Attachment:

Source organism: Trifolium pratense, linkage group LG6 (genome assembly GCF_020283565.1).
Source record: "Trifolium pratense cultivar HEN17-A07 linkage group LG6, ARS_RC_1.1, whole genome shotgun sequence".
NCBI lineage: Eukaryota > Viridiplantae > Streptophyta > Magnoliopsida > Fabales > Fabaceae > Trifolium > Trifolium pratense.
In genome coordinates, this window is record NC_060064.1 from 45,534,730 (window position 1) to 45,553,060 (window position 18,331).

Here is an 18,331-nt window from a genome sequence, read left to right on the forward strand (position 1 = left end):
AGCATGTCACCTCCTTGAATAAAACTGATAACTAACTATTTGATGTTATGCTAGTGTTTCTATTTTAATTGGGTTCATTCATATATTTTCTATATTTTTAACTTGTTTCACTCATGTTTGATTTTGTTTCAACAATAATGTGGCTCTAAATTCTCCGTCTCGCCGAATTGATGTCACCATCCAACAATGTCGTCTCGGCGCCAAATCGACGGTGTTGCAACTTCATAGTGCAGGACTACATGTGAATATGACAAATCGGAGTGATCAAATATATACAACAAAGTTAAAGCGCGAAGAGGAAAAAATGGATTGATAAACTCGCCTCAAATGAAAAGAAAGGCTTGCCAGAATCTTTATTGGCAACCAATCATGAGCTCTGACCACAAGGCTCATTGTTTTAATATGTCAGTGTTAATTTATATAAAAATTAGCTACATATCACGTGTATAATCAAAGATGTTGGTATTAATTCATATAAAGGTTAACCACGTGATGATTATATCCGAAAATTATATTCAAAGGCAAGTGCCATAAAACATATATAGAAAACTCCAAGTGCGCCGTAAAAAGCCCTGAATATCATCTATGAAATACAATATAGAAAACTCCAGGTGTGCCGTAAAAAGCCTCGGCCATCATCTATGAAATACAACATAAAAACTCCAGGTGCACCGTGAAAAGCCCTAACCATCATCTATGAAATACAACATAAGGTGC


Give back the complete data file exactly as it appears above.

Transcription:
Source organism: Trifolium pratense, linkage group LG6 (genome assembly GCF_020283565.1).
Source record: "Trifolium pratense cultivar HEN17-A07 linkage group LG6, ARS_RC_1.1, whole genome shotgun sequence".
NCBI lineage: Eukaryota > Viridiplantae > Streptophyta > Magnoliopsida > Fabales > Fabaceae > Trifolium > Trifolium pratense.
In genome coordinates, this window is record NC_060064.1 from 45,534,730 (window position 1) to 45,553,060 (window position 18,331).

Here is an 18,331-nt window from a genome sequence, read left to right on the forward strand (position 1 = left end):
AGCATGTCACCTCCTTGAATAAAACTGATAACTAACTATTTGATGTTATGCTAGTGTTTCTATTTTAATTGGGTTCATTCATATATTTTCTATATTTTTAACTTGTTTCACTCATGTTTGATTTTGTTTCAACAATAATGTGGCTCTAAATTCTCCGTCTCGCCGAATTGATGTCACCATCCAACAATGTCGTCTCGGCGCCAAATCGACGGTGTTGCAACTTCATAGTGCAGGACTACATGTGAATATGACAAATCGGAGTGATCAAATATATACAACAAAGTTAAAGCGCGAAGAGGAAAAAATGGATTGATAAACTCGCCTCAAATGAAAAGAAAGGCTTGCCAGAATCTTTATTGGCAACCAATCATGAGCTCTGACCACAAGGCTCATTGTTTTAATATGTCAGTGTTAATTTATATAAAAATTAGCTACATATCACGTGTATAATCAAAGATGTTGGTATTAATTCATATAAAGGTTAACCACGTGATGATTATATCCGAAAATTATATTCAAAGGCAAGTGCCATAAAACATATATAGAAAACTCCAAGTGCGCCGTAAAAAGCCCTGAATATCATCTATGAAATACAATATAGAAAACTCCAGGTGTGCCGTAAAAAGCCTCGGCCATCATCTATGAAATACAACATAAAAACTCCAGGTGCACCGTGAAAAGCCCTAACCATCATCTATGAAATACAACATAAGGTGC